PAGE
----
This novel is the saga in five parts of Isaac Jacob Blumenfeld, who grows up in Kolodetz, a small town near Lvov, which, when he’s a boy, belongs to the Hapsburg Empire, but which subsequently belongs to Poland, Soviet Russia, Germany, and then Russia again. Isaac survives the absurdity and horror of Eastern Europe during the 20th century by pretending to be a fool. If this is an old Jewish art, then Isaac is a consummate artist. He plays the fool all his life, from his boyhood in Kolodetz shetl to the time when he is an accused war criminal in a Gulag in Siberia.
Inseparable from Isaac’s life and story are the Yiddish jokes and fables of Kolodetz. These and the counsel of his dear friend, the rabbi and chair of the atheist club in Kolodetz, Shmuel Ben David, sustain Isaac through two world wars, three concentration camps, and five motherlands. The book puts on record, with full art, what is perhaps the central story of the last one hundred years. It is a wise book.
About the Author
Angel Wagenstein is a prizewinning Bulgarian novelist. His novel, "Isaac's Torah", has been published in Bulgaria, Germany, Russia, France, the Czech Republic, and is forthcoming from Handsel Books. Farewell, Shanghai, his third novel, won the Jean Monnet award in 2004. Elizabeth Frank is Professor of Modern Languages and Literature at Bard College. Deliana Simeonova was born in Bulgaria and studied English philology and American literature at the University of Sofia. She has worked for civil-society NGOs in Tajikistan, Serbia, Liberia, and now does that work in her native Bulgaria.
Elizabeth Frank won the 1986 Pulitzer Prize for her biography "Louise Bogan: A Portrait." She is also the author of "Jackson Pollack" and "Esteban Vicente." She has written many articles and book reviews on art and literature for "The New York Times Book Review," "The New York Times Magazine," and "Art in America," among others. She is the Joseph E. Harry Professor of Modern Languages and Literature at Bard College.
“Wagenstein’s picaresque story portrays Jewish humor and Jewish wisdom as inextricable twins and time-tested agents of survival.”
“A very funny book about very sad events. Isaac Blumenfeld suffers at the hands of the Nazis, loses his entire family when his village is invaded, and is sent to a Siberian labor camp because of mistaken identity. But, incredibly, Bulgarian author Angel Wagenstein makes us laugh.”
"Angel Wagenstein’s novel is an important monument to the lives of those who suffered the horrors of the two World Wars and all those wars’ extenuations, but rather than a lamentation of Blumenfeld’s, and the Jewish people’s, loss, it is a celebration of his and their lives. As uplifting as it is tragic, Isaac’s Torah is a great contribution to the literature of the period, the Wars, and the Holocaust, and to world literature as a whole."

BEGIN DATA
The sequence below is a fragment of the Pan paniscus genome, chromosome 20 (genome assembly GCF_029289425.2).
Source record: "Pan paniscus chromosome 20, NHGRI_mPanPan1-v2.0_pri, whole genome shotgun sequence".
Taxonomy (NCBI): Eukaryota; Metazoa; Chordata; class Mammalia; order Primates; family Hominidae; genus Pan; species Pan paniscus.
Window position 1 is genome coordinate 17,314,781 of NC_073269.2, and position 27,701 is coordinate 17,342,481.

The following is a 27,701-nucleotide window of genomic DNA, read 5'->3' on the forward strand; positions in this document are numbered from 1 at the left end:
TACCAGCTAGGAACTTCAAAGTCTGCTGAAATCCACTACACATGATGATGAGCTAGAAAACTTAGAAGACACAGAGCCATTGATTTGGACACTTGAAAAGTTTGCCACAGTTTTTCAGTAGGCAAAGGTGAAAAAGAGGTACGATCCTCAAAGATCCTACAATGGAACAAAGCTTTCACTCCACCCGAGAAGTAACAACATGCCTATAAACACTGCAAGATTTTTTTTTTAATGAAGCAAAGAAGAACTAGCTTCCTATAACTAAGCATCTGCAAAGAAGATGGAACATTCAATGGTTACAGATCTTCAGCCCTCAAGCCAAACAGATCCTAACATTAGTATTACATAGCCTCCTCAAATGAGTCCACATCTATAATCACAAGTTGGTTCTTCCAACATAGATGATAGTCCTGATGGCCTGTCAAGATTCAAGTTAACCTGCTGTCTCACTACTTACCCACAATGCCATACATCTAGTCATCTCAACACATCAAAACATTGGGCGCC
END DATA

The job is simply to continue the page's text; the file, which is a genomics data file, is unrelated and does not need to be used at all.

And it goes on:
The Washington City Paper
“Armed with Yiddish lore and the wide-ranging advice of a colorful brother-in-law who is alternately a rabbi and an atheist, this simple tailor’s son from the shtetl of Kolodetz tries to navigate a course through the great terrors of his age.”
The Denver Post
Editor's Choice: FICTION
Bulgarian author and screenwriter Wagenstein devotes his powerful novel to an affable Jewish tailor from a small town in Eastern Europe who survives the reigns of Hitler and Stalin. Isaac's mesmerizing voice charms through every disaster, and engages and delights the reader without distracting from Wagenstein's profound insights into life's absurdities. Publishers Weekly
“He couldn’t care about politics, but unfortunately politics showed a growing interest in him.” Always there are the Yiddish jokes, even at the most hopeless times; in fact, in Wagenstein’s engaging historical novel, the wry humor reveals both the unbelievable horrors of history and fleeting moments of transcendence. Born in the Kolodetz shtetl when it was part of the Austro-Hungarian Empire before World War I, the novel’s narrator, Blumenfeld, becomes a citizen of five countries, without ever changing where he lives, except when he is moved to Nazi concentration camps and then to a Soviet labor camp. Beyond what he calls today’s “Holocaust blather” with its “air-conditioned and aromatic criteria and values” are the facts, including that his wife and children never returned from the camps. Can one man be a Jew and a Nazi war criminal and a Soviet traitor? The jokes that pepper the text make you read them aloud, as do the wise comments of the rabbi who teaches Blumenfeld that meaning is in the searching and not in the finding. Great for reading groups.
Bulgarian author and screenwriter Wagenstein devotes his powerful novel to an affable Jewish tailor from a small town in Eastern Europe who survives the reigns of Hitler and Stalin. Wagenstein himself escaped from a concentration camp and was saved from execution when the Soviets entered Bulgaria. Half a century later, he creates self-effacing narrator Isaac Jacob Blumenfeld, threading Jewish jokes throughout the narrative not only to sweeten the bitter material but also because they encapsulate the humanistic foundation of Isaac’s philosophy. Isaac’s town of Kolodetz in the Austro-Hungarian empire becomes part of Poland, then the U.S.S.R., before being overtaken by Nazi Germany and eventually reclaimed by the Soviets. He is drafted into military service by each of his first three motherlands. The Germans invade, and Isaac, posing as a Pole, is sent to a Nazi labor camp. Inadvertently revealing himself as a Jew, he ends up in a concentration camp, after which the liberating Soviets exile him to Siberia. Isaac’s mesmerizing voice charms through every disaster, and engages and delights the reader without distracting from Wagenstein’s profound insights into life’s absurdities.